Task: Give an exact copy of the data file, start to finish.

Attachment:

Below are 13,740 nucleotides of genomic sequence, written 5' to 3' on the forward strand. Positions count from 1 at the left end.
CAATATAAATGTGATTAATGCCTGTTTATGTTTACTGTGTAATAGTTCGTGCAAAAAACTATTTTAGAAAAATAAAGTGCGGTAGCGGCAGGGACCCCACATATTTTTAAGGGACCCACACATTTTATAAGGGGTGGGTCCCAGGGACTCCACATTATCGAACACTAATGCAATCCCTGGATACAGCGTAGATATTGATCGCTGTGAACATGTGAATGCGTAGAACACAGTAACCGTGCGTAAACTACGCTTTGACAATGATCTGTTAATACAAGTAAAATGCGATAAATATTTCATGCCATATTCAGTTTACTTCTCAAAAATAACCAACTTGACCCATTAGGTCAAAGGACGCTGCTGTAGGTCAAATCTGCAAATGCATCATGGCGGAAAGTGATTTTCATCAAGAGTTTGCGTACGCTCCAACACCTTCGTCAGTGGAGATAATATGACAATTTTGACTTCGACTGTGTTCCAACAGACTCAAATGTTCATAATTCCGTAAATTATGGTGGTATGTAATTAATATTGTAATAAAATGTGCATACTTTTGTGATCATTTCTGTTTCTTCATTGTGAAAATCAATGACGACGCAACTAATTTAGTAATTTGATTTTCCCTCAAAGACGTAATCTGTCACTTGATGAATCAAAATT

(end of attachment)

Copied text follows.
Below are 13,740 nucleotides of genomic sequence, written 5' to 3' on the forward strand. Positions count from 1 at the left end.
CAATATAAATGTGATTAATGCCTGTTTATGTTTACTGTGTAATAGTTCGTGCAAAAAACTATTTTAGAAAAATAAAGTGCGGTAGCGGCAGGGACCCCACATATTTTTAAGGGACCCACACATTTTATAAGGGGTGGGTCCCAGGGACTCCACATTATCGAACACTAATGCAATCCCTGGATACAGCGTAGATATTGATCGCTGTGAACATGTGAATGCGTAGAACACAGTAACCGTGCGTAAACTACGCTTTGACAATGATCTGTTAATACAAGTAAAATGCGATAAATATTTCATGCCATATTCAGTTTACTTCTCAAAAATAACCAACTTGACCCATTAGGTCAAAGGACGCTGCTGTAGGTCAAATCTGCAAATGCATCATGGCGGAAAGTGATTTTCATCAAGAGTTTGCGTACGCTCCAACACCTTCGTCAGTGGAGATAATATGACAATTTTGACTTCGACTGTGTTCCAACAGACTCAAATGTTCATAATTCCGTAAATTATGGTGGTATGTAATTAATATTGTAATAAAATGTGCATACTTTTGTGATCATTTCTGTTTCTTCATTGTGAAAATCAATGACGACGCAACTAATTTAGTAATTTGATTTTCCCTCAAAGACGTAATCTGTCACTTGATGAATCAAAATT